Jay Cridlin went through ‘Jeopardy!’ auditions and has a few questions.
Our intrepid reporter gets insight into the process and ends up with questions. Lots of them.
TAMPA — What’s it like to audition for Jeopardy!?
What kind of questions are you asked? How deep into your life should you expect producers to dig? Can you keep your cool with the buzzer in your hand, or will you flop sweat through your Jockeys, fumbling with the button like the mopes on TV, the ones you’re always dressing down through a mouth full of Hungry-Man?
And is it possible for one of those HungryMan schlubs — a guy like me — to make it through with zero prep whatsoever?
Did Jeopardy! producers consider any of this when they set up in Tampa on Thursday, welcoming 40-odd potential contestants to a final round of auditions at the Westin Tampa Waterside? Were those hopefuls — some on their second or third audition, some who’d flown in — likewise in the dark about the process?
Or was it just me?
I was there only for what was essentially a media photo op, invited to sit in and report how Jeopardy! obsessives become potential Jeopardy! champions, but even so, wouldn’t you have questions?
Can I name all the presidents and state capitals? Is my conversational knowledge of Central Asian mountain ranges on par with that guy’s? When I’m standing there holding the buzzer in my right hand, what on earth should I do with my left?
And the rule they gave me beforehand, the one about not revealing specific questions — was that really necessary? Actually, what am I saying? With Jeopardy! accepting only about 400 contestants per season out of countless online applicants and about 3,000 who make it to this level, wouldn’t fanatical Trebekkies seek ever y advantage? Because, honestly, who wouldn’t want to appear on an American institution like Jeopardy!?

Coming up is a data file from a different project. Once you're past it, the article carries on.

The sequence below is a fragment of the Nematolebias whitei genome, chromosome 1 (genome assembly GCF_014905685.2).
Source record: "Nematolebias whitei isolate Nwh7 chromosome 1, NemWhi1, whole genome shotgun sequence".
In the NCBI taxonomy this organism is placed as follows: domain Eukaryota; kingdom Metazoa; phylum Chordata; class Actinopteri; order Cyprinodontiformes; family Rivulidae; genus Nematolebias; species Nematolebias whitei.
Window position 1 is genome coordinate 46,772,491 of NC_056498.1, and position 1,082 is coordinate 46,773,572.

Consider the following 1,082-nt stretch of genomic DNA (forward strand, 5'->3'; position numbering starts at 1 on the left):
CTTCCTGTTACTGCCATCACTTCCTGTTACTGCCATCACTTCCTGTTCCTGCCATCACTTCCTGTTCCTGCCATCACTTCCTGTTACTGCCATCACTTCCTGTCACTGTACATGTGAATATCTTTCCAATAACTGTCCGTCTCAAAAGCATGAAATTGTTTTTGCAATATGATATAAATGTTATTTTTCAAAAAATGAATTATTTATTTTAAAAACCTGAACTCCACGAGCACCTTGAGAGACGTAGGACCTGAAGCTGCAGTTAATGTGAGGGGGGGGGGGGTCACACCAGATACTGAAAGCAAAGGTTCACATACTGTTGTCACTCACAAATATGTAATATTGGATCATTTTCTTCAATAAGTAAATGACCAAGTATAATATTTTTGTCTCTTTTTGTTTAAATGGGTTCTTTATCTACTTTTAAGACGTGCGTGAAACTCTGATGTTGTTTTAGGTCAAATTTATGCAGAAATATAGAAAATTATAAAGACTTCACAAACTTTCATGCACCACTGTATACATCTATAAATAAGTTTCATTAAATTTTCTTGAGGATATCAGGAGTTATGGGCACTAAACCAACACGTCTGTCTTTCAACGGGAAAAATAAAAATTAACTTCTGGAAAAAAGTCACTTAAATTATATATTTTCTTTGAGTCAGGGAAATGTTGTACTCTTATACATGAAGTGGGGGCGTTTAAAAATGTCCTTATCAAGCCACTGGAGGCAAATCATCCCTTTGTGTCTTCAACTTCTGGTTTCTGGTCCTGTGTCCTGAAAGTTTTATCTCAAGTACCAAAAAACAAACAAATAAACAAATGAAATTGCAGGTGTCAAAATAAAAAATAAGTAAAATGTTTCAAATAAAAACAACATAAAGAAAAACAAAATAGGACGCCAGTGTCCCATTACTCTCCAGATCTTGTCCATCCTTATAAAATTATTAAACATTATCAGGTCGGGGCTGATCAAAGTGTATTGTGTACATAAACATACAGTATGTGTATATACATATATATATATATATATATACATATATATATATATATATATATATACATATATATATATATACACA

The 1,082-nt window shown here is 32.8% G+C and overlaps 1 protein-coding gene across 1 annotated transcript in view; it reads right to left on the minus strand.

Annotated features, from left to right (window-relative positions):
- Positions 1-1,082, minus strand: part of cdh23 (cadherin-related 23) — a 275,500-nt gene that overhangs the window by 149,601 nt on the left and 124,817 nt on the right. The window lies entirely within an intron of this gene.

“Everyone have your application,” said contestant coordina- tor Ryan Keller, “and your five interesting stories?”
What would you tell Alex Trebek? Would you tell him about your disc golf team, or your Yoda collection, or the time Slash played your guitar? Will producers find you as fascinating as Barbara, the purple-haired lady who might be a descendent of Confucius? Or Fiona, an aspiring professional calligrapher who dreams of honeymooning in Mongolia?
“When you come down today,” said Jimmy McGuire of the show’s “Clue Crew,” “why don’t you be the best version of yourself ?”
As for the actual trivia? It starts with a 50-question written pop quiz, and when’s the last time you took one of those? We weren’t required to begin with “Who is …” and “What are …”, but when you’re playing Jeopardy!, don’t all answers start to sound like questions?
What is New Hampshire? What is Nutella? Who is Neil deGrasse Tyson? What are onions?
When contestant coordinator Glenn Kagan called me and two others to grab buzzers and step up to the “podium” — actually just strips of lime green duct tape — was I prepared for categories like “Ex-Members of the Band” and “There’s a Bug in My Book Title”? Probably not, but when you’re up against fans who have been studying for years, does it really matter?
What is Mount McKinley? Who are the Grateful Dead? What is a bulldog? What is Zionism? Who is Reggie Bush?
Out of 13 questions, I knew answers to nine and buzzed in first on four — not bad, right? But isn’t there more to landing on Jeopardy! than book smarts? Aren’t producers looking for contestants like past champs Ken Jennings and Arthur Chu?
Aren’t they looking for people like Kelly Adams, a 40-year-old executive assistant and Animaniacs podcaster who drove from Atlanta because she has “watched this show since I was in elementary school”? Or Steve Carney, a 41- year-old host on Tampa’s WDAEAM 620, who said that “even if I never make it to television, I will try out every 18 months, because I love it so much”? You think they haven’t been dreaming of this for decades?
Is Jeopardy! looking for people who know all the answers, or for people who want to ask all the questions?
“Would you want to tune in,” McGuire said, “to see someone not having a good time?”
Can I get an amen for $1,000, Alex?
Jeopardy! contestant coordinator Glenn Kagan holds a signaling button while speaking to about 40 people auditioning for the show at the Westin Tampa Waterside on Thursday. The auditions included a 50-question quiz and a sample game.